“It must have taken you a while to do that,” he said.
“Your hair. The corn rows.”
She touched it uncertainly and shrugged. “I get tired of having it the same way all the time.”
“I really like it.” He really didn’t. It looked bizarre. A white person with corn rows suggested that she was trying to look black. Still, his compliment seemed to have been in order.
“Anyway, you got my paper?” she asked.
He fumbled around on his desk and finally laid his hands on it under one of his legal files. He held it up for her to see.
“I know it’s late. I just wanted to make sure that me being late wouldn’t affect my grade any. I mean, if that’s a problem I can explain to you why it’s late.”
Mason recognized the approach as pragmatic; she was one of those students who lobbied for grades. They usually succeeded because most professors were either easily intimidated or liked the attention. Mason had always admired these students. They had figured out the system, which Mason believed was one of the most important lessons that the majority of them could hope to learn from college.
“No problem,” Mason said. “I’ll consider it on its merits.”
That was not exactly what she wanted to hear but she didn’t press it. “You probably get a lot of excuses from students.”
“Not too many actually. I try to discourage excuses. They don’t really accomplish much.”
“You’re kind of hard to get to see. I’ve been by here several times but you’re never in.” She stated it as a fact without being coy.
“That’s right. I have a lot of meetings I have to attend.”
“I saw you at one this morning.”
“Oh? Where?” He had only been to one, the one he wished he had missed. Still, there was always a slim possibility that she had him confused with someone else.
“The pub board. I was running the TV camera.”
“Ohhh. Right. I thought there was something familiar about the person at the camera, but I couldn’t see enough of you to figure out who it was. How’d you like the meeting?”
“I got some good shots of you swinging at that guy.” She laughed.
“Yeah? That was really unfortunate. We shouldn’t have violence either on TV or on campus anywhere. We should all get along with each other. I believe in love. Now I’m starting to sound like a Beatles song, but I’m against hostility.”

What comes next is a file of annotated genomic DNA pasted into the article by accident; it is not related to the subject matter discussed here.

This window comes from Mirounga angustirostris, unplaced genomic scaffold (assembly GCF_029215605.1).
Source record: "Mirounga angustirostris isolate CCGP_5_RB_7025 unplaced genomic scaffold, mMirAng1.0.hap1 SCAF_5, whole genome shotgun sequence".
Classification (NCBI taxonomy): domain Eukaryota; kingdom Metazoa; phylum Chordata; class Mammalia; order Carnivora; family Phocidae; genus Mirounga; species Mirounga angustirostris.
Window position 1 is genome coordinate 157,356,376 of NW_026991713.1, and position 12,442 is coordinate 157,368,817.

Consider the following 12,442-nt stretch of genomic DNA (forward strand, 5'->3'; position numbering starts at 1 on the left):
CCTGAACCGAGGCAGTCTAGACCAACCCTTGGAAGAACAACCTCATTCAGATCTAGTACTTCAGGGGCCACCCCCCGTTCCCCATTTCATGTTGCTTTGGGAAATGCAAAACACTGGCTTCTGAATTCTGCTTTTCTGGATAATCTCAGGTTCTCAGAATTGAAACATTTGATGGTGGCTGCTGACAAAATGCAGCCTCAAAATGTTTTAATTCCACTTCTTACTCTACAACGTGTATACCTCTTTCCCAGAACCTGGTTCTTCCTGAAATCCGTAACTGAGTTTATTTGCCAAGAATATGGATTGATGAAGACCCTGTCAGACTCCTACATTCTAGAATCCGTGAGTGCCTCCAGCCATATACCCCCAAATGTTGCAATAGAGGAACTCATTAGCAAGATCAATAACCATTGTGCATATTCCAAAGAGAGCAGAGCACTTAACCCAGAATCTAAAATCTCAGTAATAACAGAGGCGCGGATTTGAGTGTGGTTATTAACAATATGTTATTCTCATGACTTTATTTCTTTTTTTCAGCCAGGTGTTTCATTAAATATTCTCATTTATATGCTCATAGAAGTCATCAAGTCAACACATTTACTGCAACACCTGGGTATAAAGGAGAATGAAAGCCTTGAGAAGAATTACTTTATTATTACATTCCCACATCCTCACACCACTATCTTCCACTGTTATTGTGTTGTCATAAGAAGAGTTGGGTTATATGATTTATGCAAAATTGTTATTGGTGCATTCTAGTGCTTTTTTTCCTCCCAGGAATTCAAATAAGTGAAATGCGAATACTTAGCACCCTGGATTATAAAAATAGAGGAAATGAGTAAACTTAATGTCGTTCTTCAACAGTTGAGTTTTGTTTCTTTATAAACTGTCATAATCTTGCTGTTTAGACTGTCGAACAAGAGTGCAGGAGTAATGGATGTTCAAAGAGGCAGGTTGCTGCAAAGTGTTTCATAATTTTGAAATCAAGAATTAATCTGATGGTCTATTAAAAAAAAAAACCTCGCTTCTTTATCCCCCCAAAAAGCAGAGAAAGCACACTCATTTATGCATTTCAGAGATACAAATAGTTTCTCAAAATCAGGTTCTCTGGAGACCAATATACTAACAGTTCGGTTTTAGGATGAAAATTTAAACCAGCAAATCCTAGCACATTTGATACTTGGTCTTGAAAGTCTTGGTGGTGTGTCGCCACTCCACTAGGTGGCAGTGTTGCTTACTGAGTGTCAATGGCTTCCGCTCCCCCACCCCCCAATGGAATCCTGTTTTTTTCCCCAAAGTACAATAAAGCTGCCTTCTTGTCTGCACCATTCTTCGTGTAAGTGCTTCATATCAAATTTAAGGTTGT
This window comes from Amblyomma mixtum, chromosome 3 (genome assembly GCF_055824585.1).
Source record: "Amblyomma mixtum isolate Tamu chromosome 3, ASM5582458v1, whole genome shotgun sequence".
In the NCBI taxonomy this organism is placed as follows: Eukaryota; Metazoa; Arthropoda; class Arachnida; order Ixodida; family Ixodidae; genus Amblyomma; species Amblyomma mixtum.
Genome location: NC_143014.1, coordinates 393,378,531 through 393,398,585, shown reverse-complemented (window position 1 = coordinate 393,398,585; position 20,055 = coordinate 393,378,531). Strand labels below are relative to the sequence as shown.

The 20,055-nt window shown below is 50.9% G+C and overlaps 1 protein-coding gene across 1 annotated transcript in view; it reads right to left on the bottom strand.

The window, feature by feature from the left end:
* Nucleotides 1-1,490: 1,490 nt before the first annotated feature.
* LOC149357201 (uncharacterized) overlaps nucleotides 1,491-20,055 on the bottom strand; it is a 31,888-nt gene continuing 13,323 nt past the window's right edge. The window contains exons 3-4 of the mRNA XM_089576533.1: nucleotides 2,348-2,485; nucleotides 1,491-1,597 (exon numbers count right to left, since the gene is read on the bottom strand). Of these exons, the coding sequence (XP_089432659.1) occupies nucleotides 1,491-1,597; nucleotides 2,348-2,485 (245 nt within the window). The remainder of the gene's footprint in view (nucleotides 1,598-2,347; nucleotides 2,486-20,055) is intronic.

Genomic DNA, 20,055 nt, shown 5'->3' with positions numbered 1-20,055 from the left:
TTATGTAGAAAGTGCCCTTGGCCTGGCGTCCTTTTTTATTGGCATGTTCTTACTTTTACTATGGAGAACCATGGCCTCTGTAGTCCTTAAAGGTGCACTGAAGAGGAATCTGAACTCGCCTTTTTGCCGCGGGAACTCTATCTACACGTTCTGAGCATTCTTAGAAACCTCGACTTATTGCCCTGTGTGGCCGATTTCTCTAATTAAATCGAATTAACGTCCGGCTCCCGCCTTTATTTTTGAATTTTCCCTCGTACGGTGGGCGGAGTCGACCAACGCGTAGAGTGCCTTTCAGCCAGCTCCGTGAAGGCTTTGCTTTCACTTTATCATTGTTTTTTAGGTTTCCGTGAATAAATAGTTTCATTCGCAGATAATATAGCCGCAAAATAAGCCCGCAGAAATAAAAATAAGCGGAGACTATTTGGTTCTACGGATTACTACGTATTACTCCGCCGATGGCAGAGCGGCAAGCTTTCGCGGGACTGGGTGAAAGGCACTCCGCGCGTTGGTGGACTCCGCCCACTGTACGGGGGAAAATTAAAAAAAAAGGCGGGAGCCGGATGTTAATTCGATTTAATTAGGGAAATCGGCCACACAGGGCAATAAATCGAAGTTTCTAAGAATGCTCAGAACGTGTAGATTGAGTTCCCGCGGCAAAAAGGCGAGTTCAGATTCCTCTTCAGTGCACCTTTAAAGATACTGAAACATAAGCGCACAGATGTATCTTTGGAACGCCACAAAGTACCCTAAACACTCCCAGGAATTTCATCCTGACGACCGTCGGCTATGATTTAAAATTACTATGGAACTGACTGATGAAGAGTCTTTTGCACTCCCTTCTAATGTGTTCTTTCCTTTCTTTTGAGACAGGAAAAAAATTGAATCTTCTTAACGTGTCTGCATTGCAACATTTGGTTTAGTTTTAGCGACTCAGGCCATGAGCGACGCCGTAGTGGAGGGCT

She smiled faintly. “Could’ve fooled me.”
He leaned forward and addressed her as an equal. “There was extreme provocation, don’t you think. That fellow tried to attack me. I think I might still have some bruises here on my arm where he grabbed me.” He pushed up the sleeve of his sport coat to reveal an unblemished arm.
She realized he was not serious, and she was bold enough to respond in the same vein. “Maybe you ought to try the other arm.”
He did, and sat there with both sleeves pushed up. “I don’t know. Maybe you could hit me on one of these arms with something and make just a little bruise. Do you think that would help any?”
She shook her head and sighed. “I’d better be going.” She gathered up the loose heap of crocheted shoulder bag that lay on the floor near her feet. They stood up together and she adjusted the strap of the bag on her shoulder. He walked around the desk to escort her to the door, but since she did not move from where she had been they ended up facing each other. She seemed to be waiting for something, but he was not certain what it was, and the break in the flow of her departure left him standing there awkwardly.
“I liked talking to you,” she said, looking steadily into his eyes. “Can I come back?”
“Of course. Or maybe we could meet sometime for coffee or dinner. My evenings are less busy than the time I spend in this squirrel cage of an office. Something away from here would be a lot more conducive to talk. Do you have a phone, or would you prefer to call me?”
“I think I’d better give you my phone number. I’ve already left some phone messages, but nobody ever called me back.”
“Right,” he said. “I don’t keep up with my phone messages very well.”
She picked up one of his business cards from the holder on the desk and wrote her number on the back of it along with her name, apparently not possessing unqualified faith in his memory. While she was bent over writing he could not avoid the view down her blouse. Classic, he thought.
She handed him the card and he glanced down at the writing and started to say something, but she pressed up against him, slipped one hand behind his head and the other on his testicles while she kissed him deeply. Then she backed off, adjusted her shoulder bag again, grinned at him, and slipped out the door. He stood dazed in the center of his cramped office, holding one of his business cards with her name and phone number written neatly on the back.